Democrat Donald Valdez has ended his bid to unseat Republican U.S. Rep. Scott Tipton in Colorado’s 3rd Congressional District, opting instead to seek a third term in the state legislature.
Valdez, of La Jara, announced his congressional campaign over the summer and was only able to raise about $25,000. He faced three others in the Democratic primary to face Tipton in 2020.
Valdez said he was leaving the race because of threats to the aquifer in the San Luis Valley, a broad swath of which he represents.
Sean Tonner, deputy chief of staff to former Colorado Gov. Bill Owens, wants to drill a series of wells on his recently acquired Rancho Rosado and pipe 22,000 acre-feet of water a year around the Sangre de Cristos to the Front Range. (Owens is a principal at Tonner’s company, Renewable Water Resources.)
“From day one, I’ve gotten into public service to help my community, to help rural Coloradans” Valdez said in a written statement. “The best way for me to do that right now isn’t in Washington — where everyone is obsessed with money, power and partisanship — but in the state House.”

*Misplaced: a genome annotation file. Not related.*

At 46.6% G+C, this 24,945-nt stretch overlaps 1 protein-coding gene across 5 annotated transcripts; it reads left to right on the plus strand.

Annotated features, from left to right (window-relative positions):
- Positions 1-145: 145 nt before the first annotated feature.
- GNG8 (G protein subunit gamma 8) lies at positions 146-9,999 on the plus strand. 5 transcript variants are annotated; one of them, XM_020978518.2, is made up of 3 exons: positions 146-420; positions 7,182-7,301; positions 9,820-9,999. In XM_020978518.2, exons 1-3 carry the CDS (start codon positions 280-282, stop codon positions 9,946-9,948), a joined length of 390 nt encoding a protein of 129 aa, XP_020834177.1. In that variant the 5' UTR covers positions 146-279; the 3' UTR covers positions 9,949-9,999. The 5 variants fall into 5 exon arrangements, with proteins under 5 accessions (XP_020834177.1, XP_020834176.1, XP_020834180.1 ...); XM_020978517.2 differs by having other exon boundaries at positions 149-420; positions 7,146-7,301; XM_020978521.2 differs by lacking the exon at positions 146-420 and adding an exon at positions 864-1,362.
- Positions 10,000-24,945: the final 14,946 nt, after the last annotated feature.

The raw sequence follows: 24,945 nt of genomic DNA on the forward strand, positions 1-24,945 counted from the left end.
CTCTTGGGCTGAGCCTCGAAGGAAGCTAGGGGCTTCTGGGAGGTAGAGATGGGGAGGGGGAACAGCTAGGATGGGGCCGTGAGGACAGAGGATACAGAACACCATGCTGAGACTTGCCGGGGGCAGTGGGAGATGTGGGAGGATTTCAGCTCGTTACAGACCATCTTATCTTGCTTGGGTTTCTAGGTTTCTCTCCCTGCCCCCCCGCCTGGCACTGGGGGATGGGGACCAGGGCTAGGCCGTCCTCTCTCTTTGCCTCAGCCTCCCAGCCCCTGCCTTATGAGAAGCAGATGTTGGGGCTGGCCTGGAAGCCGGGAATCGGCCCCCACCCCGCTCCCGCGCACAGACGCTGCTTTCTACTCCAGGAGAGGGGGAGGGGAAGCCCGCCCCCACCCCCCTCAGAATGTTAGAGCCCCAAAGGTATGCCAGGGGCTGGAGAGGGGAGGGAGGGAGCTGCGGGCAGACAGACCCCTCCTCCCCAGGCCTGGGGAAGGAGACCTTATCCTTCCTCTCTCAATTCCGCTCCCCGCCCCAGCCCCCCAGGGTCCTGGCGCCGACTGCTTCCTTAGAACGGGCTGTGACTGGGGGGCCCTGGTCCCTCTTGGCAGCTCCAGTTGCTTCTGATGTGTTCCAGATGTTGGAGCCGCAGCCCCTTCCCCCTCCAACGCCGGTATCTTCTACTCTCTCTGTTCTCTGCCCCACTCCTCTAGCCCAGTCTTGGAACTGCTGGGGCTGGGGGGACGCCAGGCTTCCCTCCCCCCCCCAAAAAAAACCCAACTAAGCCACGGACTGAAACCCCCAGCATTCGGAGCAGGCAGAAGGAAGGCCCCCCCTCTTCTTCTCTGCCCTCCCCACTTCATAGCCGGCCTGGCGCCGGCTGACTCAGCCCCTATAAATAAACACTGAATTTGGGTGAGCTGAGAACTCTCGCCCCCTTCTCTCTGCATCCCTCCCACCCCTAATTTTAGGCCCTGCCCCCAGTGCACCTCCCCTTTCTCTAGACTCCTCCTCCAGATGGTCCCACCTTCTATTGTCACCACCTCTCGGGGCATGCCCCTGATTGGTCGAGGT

He added: “The San Luis Valley is facing an existential threat to our water, and I can best fight against it in the state House.”
Valdez will face a primary as he seeks another term in the legislature. Democrat Matthew Martinez, an Iraq war veteran and former Monte Vista city councilman, last month announced a bid for the House District 62 seat.
Valdez was first elected to the state House in 2016 and reelected to another two-year term in 2018.
Still left in the Democratic primary to unseat Tipton next year are former state Rep. Diane Mitsch Bush, former Seattle Fish Co. CEO James Iacino and military veteran Root Routledge.
National Democrats have called Colorado’s 3rd Congressional District a top pickup opportunity, but Tipton has easily won reelection since first being voted into the seat in 2010.
In 2018, he beat Mitsch Bush by 8 percentage points. The district, which includes much of the Western Slope and wraps around into Pueblo, has more registered Republican voters than Democrats and supported President Donald Trump in the 2016 election.
A number of leading Democratic voices in the district have decided against 2020 bids to try and oust Tipton.
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